Other secondary actors are the two neighbouring powers, Turkey and Iran.
The Turkish government officially support the Azerbaijan and its claim over the region of Nagorno-Karabakh (Markedonov, 2017).
There are many reasons beyond the position declared by President Erdogan. First of all, the past relationship and misunderstandings between Armenia and Turkey is considered a crucial reason to explain the Turkish consensus to Azerbaijan. The diplomatic relations between Armenia and Turkey that have been interrupted in 1993 because of the occupation of Azerbaijan districts by Armenian Armed Forces (Shirinov, 2017). Furthermore, the Government of Turkey always refused to recognize the genocide of Armenians in 1915, an important event in Armenian collective memory (Väyrynen, 2008). Secondly, an important factor that determines the Turkish approach to the conflict in Nagorno-Karabakh is the change in the Turkish foreign policy. Even Turkey and Azebarhian has a ethnic and religious kinship, Ankara always maintained a balanced position in the dispute over the Nagorno-Karabakh and supported a neutral profile, until seven years ago. The “Arab Spring” in 2011 has favoured a new nationalist fervor in Turkey, encouraging a sense of appartenance with the majority of muslims in Azerbaijan. President Erdogan used this phenomenon to preserve political legitimacy; he made the foreign policy more aggressive and supportive to Azerbaijan (Hedenskog and Korkmaz, 2016). At last but not at least, Turkey approves the revendication of Azerbaijan because of energy and economic issues. Ankara wants more control over the Caucasus and energy independence from Russia. If the government of Turkey will be involved in the resolution of the conflict, it will become a new centre of gravity for the region. (Fidan, 2010; Oskanian, 2011).
On the other hand, the other powerful neighbor, Iran, supports the position of Armenia and Nagorno-Karabakh. The main reason of this choice lays on the hostility between Iran and Turkey over the control of muslims in the South Caucasus (Väyrynen, 2008). Another important element of the alignment is the national security of Iran. Many battles have been fought close to the border of Iran, compromising the safety of iranian population (Souleimanov and Ditrych, 2007).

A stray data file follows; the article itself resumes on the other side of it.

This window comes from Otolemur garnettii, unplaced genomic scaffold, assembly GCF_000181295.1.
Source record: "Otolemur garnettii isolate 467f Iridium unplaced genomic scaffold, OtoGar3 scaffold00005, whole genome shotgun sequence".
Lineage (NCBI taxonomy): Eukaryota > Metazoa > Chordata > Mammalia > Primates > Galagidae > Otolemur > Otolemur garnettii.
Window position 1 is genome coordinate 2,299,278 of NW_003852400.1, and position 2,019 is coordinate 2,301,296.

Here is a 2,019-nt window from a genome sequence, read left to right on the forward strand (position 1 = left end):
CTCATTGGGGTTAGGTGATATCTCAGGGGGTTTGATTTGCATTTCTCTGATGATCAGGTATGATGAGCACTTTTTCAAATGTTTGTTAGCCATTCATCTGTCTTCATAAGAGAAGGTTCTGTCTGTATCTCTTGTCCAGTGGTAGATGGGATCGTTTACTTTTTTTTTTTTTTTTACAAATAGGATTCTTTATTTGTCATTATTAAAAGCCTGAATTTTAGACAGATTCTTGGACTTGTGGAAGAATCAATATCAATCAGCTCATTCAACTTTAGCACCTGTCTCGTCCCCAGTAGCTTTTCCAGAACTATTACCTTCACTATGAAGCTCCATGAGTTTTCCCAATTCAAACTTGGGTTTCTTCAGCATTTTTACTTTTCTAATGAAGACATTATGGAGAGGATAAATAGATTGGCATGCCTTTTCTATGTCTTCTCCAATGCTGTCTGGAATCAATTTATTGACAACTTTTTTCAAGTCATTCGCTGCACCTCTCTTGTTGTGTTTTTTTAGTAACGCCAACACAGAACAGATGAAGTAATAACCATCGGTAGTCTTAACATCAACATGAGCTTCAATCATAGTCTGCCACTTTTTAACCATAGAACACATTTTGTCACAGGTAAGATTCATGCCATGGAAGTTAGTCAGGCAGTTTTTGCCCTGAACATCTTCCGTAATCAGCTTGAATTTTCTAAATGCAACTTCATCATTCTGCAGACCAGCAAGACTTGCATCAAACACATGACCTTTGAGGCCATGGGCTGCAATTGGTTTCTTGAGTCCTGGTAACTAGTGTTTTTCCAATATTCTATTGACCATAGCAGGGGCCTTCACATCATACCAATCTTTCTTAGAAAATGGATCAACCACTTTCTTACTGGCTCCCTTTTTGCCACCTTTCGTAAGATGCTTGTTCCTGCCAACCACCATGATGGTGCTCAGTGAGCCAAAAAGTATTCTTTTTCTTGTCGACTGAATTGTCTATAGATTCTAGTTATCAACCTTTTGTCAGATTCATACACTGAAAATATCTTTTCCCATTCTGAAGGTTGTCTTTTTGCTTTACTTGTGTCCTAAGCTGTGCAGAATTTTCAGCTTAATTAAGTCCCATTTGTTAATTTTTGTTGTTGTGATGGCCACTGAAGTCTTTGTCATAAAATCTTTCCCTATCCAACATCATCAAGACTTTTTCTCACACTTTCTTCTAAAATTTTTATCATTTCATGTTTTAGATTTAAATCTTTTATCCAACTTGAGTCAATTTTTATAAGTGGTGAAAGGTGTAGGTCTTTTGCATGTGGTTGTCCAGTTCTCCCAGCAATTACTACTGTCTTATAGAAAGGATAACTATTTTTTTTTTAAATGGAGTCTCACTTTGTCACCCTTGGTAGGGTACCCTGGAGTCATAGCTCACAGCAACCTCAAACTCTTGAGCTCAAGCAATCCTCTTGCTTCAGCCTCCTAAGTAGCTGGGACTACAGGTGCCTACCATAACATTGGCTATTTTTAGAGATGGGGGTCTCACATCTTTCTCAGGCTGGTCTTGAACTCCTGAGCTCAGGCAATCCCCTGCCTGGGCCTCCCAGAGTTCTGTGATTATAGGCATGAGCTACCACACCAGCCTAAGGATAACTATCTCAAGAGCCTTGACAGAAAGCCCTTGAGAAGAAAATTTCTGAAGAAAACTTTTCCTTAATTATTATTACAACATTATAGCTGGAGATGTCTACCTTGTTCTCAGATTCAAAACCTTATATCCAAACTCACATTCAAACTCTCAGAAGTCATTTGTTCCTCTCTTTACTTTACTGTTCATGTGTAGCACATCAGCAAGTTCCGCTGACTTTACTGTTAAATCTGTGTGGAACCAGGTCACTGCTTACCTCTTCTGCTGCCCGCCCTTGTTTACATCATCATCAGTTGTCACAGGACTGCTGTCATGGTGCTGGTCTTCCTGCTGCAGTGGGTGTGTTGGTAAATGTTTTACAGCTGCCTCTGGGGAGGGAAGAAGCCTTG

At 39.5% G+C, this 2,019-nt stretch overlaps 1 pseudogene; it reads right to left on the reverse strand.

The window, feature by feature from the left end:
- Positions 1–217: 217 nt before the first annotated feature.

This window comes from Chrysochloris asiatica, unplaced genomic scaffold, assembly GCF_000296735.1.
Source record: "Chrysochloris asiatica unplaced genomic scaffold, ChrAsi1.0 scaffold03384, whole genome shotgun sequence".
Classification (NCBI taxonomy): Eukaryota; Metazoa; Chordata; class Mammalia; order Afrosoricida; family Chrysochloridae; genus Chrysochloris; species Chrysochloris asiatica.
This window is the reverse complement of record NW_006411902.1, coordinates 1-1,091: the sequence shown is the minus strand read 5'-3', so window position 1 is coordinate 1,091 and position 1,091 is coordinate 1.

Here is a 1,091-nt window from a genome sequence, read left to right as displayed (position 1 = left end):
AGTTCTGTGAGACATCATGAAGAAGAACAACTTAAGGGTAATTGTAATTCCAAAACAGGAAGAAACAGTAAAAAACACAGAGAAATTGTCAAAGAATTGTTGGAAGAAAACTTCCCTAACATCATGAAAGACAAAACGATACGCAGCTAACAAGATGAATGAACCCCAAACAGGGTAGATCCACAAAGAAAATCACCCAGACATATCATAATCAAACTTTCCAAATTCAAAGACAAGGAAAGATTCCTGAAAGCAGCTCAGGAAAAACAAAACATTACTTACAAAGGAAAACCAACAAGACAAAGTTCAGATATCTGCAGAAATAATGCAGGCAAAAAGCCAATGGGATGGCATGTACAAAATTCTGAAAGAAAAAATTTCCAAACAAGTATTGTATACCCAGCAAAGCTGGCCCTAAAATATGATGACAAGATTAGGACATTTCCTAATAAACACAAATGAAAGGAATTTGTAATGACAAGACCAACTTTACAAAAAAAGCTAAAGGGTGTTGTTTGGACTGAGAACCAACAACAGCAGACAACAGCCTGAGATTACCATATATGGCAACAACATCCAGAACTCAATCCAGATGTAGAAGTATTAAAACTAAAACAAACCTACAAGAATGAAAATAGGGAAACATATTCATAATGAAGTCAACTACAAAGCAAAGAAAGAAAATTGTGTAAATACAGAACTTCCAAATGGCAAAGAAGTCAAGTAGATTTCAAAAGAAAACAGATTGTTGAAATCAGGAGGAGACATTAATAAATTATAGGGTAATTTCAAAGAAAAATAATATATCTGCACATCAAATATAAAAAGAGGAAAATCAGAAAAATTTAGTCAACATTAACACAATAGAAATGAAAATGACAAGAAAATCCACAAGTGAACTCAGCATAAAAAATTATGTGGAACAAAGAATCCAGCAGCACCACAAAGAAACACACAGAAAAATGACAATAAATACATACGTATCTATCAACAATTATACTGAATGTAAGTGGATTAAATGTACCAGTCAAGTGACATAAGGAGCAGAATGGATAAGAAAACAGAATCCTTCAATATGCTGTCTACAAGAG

Even the deep involvement of Turkey and Iran in the Nagorno-Karabakh issue, both countries have little wiggle room. Armenia cannot take advantages from the Iran support because of all the sanctions inflicted on Iran by the international community (Galstyan, 2013). Moreover, Turkey has little chance to participate in a potential conflict because of its obligations with international institutions, first of all, NATO (Fuller, 2013).
After almost 22 years of failed mediation efforts the frozen conflict in Nagorno-Karabakh has erupted again in 2016. The Minsk Group failed to understand the deep and vast causes of this conflict as well as the problematic participation of Russia in the mediation process. This powerful actor has many interests in the ongoing situation and gain more from the dispute than from its resolution. Furthermore, the powerful influence of Turkey and Iran does not allow smooth resolution of past hostilities.
However, the most complicated obstacle to resolving the conflict remains the strong claim of Azerbaijan over the region. Media and the international community do not pay much attention to this conflict and underestimate the instability that this conflict may bring into the Caucasus.
By Nancy Nicole Falco
(ed. Marie Hoffmann)